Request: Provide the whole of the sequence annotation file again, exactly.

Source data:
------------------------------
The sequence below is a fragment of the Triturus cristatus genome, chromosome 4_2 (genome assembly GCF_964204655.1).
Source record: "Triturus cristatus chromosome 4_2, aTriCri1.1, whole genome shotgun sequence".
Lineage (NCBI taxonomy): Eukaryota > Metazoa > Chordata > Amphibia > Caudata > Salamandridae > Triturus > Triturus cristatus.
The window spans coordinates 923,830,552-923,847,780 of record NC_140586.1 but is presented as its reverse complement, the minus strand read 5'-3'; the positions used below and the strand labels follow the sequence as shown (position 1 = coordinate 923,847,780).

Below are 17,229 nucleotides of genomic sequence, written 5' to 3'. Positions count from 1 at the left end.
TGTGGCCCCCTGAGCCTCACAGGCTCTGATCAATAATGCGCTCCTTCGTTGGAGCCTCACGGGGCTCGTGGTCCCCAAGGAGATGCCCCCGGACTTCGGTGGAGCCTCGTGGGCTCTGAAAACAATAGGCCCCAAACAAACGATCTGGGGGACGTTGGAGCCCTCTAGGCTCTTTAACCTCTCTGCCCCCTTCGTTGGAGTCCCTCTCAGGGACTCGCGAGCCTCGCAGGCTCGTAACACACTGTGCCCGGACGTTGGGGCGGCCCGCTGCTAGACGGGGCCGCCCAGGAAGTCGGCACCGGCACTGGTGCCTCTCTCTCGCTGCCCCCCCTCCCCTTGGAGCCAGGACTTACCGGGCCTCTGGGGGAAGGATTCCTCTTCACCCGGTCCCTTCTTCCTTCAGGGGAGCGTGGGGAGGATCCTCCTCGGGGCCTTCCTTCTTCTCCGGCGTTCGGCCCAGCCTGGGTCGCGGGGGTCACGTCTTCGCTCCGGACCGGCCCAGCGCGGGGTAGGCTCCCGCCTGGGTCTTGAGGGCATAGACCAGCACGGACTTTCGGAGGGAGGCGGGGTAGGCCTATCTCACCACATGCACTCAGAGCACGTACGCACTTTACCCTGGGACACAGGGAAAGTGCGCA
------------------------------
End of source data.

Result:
The sequence below is a fragment of the Triturus cristatus genome, chromosome 4_2 (genome assembly GCF_964204655.1).
Source record: "Triturus cristatus chromosome 4_2, aTriCri1.1, whole genome shotgun sequence".
Lineage (NCBI taxonomy): Eukaryota > Metazoa > Chordata > Amphibia > Caudata > Salamandridae > Triturus > Triturus cristatus.
The window spans coordinates 923,830,552-923,847,780 of record NC_140586.1 but is presented as its reverse complement, the minus strand read 5'-3'; the positions used below and the strand labels follow the sequence as shown (position 1 = coordinate 923,847,780).

Below are 17,229 nucleotides of genomic sequence, written 5' to 3'. Positions count from 1 at the left end.
TGTGGCCCCCTGAGCCTCACAGGCTCTGATCAATAATGCGCTCCTTCGTTGGAGCCTCACGGGGCTCGTGGTCCCCAAGGAGATGCCCCCGGACTTCGGTGGAGCCTCGTGGGCTCTGAAAACAATAGGCCCCAAACAAACGATCTGGGGGACGTTGGAGCCCTCTAGGCTCTTTAACCTCTCTGCCCCCTTCGTTGGAGTCCCTCTCAGGGACTCGCGAGCCTCGCAGGCTCGTAACACACTGTGCCCGGACGTTGGGGCGGCCCGCTGCTAGACGGGGCCGCCCAGGAAGTCGGCACCGGCACTGGTGCCTCTCTCTCGCTGCCCCCCCTCCCCTTGGAGCCAGGACTTACCGGGCCTCTGGGGGAAGGATTCCTCTTCACCCGGTCCCTTCTTCCTTCAGGGGAGCGTGGGGAGGATCCTCCTCGGGGCCTTCCTTCTTCTCCGGCGTTCGGCCCAGCCTGGGTCGCGGGGGTCACGTCTTCGCTCCGGACCGGCCCAGCGCGGGGTAGGCTCCCGCCTGGGTCTTGAGGGCATAGACCAGCACGGACTTTCGGAGGGAGGCGGGGTAGGCCTATCTCACCACATGCACTCAGAGCACGTACGCACTTTACCCTGGGACACAGGGAAAGTGCGCA